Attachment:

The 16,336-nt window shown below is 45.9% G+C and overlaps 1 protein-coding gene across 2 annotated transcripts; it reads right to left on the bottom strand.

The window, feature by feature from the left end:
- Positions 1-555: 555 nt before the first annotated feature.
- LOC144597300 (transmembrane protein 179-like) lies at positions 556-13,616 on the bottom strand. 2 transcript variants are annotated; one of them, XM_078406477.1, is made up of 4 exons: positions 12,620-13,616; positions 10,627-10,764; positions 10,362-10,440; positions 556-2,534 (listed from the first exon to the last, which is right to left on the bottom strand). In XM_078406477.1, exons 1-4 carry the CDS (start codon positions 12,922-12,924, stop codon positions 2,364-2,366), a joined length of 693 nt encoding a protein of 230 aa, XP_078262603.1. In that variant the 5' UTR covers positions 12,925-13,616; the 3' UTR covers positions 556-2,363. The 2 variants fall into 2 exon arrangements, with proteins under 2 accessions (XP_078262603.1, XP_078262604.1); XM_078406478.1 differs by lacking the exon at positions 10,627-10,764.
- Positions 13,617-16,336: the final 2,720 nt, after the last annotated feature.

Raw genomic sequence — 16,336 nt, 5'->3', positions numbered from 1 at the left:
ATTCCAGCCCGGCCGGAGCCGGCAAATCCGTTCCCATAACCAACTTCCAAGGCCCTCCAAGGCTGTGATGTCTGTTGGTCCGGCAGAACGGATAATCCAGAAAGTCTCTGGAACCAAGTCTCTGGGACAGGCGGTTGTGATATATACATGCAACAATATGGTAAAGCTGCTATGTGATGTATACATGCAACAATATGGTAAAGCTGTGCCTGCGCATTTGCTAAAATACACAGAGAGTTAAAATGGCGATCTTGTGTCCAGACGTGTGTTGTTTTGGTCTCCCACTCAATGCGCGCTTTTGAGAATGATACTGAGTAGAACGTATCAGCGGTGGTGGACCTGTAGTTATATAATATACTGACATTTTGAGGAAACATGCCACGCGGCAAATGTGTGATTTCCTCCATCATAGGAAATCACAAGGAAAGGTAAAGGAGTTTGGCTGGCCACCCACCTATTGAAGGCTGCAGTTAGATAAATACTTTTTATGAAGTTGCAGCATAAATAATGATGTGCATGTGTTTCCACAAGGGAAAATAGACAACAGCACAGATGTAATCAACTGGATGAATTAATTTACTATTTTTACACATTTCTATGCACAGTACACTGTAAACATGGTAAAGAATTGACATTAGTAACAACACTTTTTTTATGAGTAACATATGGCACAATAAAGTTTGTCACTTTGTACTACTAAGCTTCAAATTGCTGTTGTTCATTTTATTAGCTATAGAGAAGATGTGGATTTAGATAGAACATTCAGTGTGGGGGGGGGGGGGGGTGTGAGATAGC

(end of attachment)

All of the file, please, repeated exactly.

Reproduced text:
The 16,336-nt window shown below is 45.9% G+C and overlaps 1 protein-coding gene across 2 annotated transcripts; it reads right to left on the bottom strand.

The window, feature by feature from the left end:
- Positions 1-555: 555 nt before the first annotated feature.
- LOC144597300 (transmembrane protein 179-like) lies at positions 556-13,616 on the bottom strand. 2 transcript variants are annotated; one of them, XM_078406477.1, is made up of 4 exons: positions 12,620-13,616; positions 10,627-10,764; positions 10,362-10,440; positions 556-2,534 (listed from the first exon to the last, which is right to left on the bottom strand). In XM_078406477.1, exons 1-4 carry the CDS (start codon positions 12,922-12,924, stop codon positions 2,364-2,366), a joined length of 693 nt encoding a protein of 230 aa, XP_078262603.1. In that variant the 5' UTR covers positions 12,925-13,616; the 3' UTR covers positions 556-2,363. The 2 variants fall into 2 exon arrangements, with proteins under 2 accessions (XP_078262603.1, XP_078262604.1); XM_078406478.1 differs by lacking the exon at positions 10,627-10,764.
- Positions 13,617-16,336: the final 2,720 nt, after the last annotated feature.

Raw genomic sequence — 16,336 nt, 5'->3', positions numbered from 1 at the left:
ATTCCAGCCCGGCCGGAGCCGGCAAATCCGTTCCCATAACCAACTTCCAAGGCCCTCCAAGGCTGTGATGTCTGTTGGTCCGGCAGAACGGATAATCCAGAAAGTCTCTGGAACCAAGTCTCTGGGACAGGCGGTTGTGATATATACATGCAACAATATGGTAAAGCTGCTATGTGATGTATACATGCAACAATATGGTAAAGCTGTGCCTGCGCATTTGCTAAAATACACAGAGAGTTAAAATGGCGATCTTGTGTCCAGACGTGTGTTGTTTTGGTCTCCCACTCAATGCGCGCTTTTGAGAATGATACTGAGTAGAACGTATCAGCGGTGGTGGACCTGTAGTTATATAATATACTGACATTTTGAGGAAACATGCCACGCGGCAAATGTGTGATTTCCTCCATCATAGGAAATCACAAGGAAAGGTAAAGGAGTTTGGCTGGCCACCCACCTATTGAAGGCTGCAGTTAGATAAATACTTTTTATGAAGTTGCAGCATAAATAATGATGTGCATGTGTTTCCACAAGGGAAAATAGACAACAGCACAGATGTAATCAACTGGATGAATTAATTTACTATTTTTACACATTTCTATGCACAGTACACTGTAAACATGGTAAAGAATTGACATTAGTAACAACACTTTTTTTATGAGTAACATATGGCACAATAAAGTTTGTCACTTTGTACTACTAAGCTTCAAATTGCTGTTGTTCATTTTATTAGCTATAGAGAAGATGTGGATTTAGATAGAACATTCAGTGTGGGGGGGGGGGGGGGTGTGAGATAGC